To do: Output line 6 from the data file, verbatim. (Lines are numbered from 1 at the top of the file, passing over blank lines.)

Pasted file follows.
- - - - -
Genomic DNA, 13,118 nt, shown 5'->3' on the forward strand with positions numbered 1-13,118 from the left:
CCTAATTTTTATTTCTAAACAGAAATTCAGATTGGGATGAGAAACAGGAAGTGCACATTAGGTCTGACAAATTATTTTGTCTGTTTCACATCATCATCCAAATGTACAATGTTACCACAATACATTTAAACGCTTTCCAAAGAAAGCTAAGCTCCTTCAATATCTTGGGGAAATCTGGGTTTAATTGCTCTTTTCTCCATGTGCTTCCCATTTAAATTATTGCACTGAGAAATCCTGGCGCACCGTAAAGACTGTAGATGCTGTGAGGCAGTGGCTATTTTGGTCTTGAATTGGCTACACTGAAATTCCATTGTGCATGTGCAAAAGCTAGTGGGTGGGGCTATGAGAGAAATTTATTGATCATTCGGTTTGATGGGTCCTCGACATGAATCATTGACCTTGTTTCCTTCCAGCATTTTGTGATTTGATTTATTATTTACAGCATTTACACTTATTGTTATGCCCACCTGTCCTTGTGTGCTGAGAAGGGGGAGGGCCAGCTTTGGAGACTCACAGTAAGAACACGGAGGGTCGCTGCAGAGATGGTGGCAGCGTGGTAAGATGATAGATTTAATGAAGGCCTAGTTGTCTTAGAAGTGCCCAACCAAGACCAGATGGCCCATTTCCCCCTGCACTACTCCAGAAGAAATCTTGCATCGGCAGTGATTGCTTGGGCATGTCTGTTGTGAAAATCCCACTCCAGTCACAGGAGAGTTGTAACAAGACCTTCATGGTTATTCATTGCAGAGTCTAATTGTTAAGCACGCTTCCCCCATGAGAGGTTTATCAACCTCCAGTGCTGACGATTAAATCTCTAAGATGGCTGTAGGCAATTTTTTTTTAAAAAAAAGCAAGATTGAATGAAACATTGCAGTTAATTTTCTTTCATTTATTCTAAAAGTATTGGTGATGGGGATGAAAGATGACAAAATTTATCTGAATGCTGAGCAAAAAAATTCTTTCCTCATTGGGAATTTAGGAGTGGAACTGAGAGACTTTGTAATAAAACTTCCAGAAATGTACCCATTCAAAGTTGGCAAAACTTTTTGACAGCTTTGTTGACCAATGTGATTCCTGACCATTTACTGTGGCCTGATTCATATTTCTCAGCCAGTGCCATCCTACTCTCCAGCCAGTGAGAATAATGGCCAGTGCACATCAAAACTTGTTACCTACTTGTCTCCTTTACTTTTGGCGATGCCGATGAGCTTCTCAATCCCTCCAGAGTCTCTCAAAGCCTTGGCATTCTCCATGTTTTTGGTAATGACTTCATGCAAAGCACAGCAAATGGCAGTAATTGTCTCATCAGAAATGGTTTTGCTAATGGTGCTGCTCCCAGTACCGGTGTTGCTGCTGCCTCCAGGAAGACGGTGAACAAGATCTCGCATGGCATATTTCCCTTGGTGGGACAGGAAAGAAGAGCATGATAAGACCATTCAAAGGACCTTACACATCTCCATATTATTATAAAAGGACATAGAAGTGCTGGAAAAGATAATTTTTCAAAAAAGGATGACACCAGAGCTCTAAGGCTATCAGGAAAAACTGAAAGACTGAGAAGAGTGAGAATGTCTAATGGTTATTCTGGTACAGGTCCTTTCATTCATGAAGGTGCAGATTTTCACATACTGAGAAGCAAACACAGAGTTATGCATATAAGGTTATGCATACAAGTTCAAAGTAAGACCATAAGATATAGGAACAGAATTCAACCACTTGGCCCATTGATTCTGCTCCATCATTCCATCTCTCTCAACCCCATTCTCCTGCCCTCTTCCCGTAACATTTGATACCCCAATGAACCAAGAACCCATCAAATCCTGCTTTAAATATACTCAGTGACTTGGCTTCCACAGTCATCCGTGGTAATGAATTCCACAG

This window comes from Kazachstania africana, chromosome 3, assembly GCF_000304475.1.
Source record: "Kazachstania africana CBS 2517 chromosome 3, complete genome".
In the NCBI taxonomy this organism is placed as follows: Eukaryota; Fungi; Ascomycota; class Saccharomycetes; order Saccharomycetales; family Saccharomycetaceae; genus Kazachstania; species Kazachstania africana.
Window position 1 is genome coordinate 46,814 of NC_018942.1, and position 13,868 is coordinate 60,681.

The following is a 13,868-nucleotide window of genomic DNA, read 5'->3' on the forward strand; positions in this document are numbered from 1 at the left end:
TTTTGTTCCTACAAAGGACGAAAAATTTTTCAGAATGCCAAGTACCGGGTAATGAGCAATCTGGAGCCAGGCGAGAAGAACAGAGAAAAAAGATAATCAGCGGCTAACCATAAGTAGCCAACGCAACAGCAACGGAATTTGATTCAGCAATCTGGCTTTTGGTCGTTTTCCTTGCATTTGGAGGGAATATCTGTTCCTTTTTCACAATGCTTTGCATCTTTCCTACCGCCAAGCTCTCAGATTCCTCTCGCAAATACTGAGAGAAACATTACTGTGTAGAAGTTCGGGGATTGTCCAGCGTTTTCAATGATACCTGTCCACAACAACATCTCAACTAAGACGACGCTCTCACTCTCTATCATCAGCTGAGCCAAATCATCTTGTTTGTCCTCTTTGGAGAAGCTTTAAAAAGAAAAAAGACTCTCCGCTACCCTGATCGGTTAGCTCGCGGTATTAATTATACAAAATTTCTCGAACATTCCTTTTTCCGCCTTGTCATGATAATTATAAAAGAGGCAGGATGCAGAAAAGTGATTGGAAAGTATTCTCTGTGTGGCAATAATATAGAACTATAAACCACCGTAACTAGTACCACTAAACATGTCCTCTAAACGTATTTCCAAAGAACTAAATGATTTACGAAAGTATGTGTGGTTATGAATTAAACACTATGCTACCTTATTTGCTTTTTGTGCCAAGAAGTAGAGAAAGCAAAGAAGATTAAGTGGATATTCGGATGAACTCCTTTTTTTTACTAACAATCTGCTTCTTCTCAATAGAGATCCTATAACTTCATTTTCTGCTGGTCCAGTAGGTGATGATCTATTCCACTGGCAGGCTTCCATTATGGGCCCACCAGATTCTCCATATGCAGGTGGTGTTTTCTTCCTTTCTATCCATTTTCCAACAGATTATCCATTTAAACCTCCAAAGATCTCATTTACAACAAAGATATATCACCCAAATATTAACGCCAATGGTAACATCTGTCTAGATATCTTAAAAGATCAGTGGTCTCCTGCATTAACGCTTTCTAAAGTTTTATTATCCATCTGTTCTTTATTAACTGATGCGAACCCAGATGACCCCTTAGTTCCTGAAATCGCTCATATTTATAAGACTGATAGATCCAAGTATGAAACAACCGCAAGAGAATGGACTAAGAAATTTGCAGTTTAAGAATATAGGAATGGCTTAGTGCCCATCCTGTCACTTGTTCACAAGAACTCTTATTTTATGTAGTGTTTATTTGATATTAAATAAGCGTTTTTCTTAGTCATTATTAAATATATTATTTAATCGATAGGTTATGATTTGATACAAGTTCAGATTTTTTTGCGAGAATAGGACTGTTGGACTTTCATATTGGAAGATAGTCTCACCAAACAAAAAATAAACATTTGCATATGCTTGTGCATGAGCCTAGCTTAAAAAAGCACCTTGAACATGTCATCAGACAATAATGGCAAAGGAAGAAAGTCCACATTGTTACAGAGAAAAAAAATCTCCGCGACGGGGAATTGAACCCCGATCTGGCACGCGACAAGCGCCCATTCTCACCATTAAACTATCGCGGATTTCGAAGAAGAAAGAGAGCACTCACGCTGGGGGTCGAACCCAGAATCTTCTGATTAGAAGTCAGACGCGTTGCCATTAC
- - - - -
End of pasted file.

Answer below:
Window position 1 is genome coordinate 46,814 of NC_018942.1, and position 13,868 is coordinate 60,681.